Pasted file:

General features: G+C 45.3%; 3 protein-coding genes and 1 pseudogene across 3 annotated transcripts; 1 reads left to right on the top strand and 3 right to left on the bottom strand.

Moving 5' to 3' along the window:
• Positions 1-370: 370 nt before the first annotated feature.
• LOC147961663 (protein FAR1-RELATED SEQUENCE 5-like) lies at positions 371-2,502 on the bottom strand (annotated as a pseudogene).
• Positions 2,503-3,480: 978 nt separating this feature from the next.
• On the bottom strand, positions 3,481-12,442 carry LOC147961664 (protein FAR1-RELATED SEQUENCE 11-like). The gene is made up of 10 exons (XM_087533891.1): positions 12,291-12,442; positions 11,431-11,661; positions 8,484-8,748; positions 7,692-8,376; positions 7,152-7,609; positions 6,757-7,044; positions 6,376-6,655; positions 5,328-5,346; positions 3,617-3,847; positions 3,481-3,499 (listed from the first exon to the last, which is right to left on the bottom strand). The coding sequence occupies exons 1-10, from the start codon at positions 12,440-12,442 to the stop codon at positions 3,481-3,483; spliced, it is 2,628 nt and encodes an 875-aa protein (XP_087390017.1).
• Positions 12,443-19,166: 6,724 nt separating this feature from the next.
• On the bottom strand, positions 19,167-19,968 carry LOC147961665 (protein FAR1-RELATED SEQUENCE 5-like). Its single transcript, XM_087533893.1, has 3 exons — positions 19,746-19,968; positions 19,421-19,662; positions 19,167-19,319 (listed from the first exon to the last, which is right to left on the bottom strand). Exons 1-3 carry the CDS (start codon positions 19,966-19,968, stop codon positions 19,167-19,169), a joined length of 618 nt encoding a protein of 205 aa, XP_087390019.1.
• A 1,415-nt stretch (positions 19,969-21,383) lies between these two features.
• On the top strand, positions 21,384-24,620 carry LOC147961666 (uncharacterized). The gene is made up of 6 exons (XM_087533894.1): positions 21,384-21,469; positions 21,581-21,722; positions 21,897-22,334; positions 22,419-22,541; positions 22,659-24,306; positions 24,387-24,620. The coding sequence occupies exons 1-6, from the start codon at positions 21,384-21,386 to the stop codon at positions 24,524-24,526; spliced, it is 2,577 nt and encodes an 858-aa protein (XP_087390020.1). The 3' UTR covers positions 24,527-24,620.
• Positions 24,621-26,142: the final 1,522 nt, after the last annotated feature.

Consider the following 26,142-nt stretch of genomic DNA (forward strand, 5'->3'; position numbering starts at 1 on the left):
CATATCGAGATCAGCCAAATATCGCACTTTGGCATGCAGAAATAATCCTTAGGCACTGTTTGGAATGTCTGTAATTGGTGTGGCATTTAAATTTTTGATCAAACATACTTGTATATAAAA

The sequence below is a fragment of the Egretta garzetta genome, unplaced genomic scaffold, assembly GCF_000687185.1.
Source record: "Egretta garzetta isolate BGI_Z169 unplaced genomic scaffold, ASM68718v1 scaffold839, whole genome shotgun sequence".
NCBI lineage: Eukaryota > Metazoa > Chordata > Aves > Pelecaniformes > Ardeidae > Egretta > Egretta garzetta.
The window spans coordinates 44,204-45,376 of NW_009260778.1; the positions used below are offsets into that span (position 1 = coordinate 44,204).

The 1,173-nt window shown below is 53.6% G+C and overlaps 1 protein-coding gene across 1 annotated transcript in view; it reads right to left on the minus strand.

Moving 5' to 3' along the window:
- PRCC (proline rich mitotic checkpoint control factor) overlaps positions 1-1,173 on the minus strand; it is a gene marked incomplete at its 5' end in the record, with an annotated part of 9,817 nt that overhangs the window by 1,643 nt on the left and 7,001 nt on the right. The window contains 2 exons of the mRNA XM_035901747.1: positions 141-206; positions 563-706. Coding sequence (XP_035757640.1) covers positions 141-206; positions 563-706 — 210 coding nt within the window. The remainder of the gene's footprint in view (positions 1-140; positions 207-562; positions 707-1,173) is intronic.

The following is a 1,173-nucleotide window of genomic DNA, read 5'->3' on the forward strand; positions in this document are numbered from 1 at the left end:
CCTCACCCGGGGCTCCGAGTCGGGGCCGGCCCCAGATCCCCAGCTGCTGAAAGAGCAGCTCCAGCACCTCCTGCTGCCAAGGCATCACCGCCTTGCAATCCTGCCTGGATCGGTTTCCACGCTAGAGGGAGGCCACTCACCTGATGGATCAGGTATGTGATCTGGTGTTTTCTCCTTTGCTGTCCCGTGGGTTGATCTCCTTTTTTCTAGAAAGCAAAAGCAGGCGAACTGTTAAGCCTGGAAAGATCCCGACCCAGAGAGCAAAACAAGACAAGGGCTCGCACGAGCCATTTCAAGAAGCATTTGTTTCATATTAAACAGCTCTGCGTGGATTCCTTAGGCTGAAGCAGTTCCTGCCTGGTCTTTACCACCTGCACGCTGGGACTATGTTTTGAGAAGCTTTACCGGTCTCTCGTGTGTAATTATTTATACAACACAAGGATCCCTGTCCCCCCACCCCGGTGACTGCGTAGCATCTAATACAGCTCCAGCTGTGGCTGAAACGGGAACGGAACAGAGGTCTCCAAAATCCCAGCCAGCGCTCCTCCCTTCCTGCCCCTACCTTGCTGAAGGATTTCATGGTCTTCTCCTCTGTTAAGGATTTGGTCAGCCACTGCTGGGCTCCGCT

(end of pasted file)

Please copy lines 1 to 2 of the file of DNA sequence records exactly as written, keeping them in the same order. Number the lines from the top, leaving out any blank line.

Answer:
General features: G+C 45.3%; 3 protein-coding genes and 1 pseudogene across 3 annotated transcripts; 1 reads left to right on the top strand and 3 right to left on the bottom strand.

Moving 5' to 3' along the window: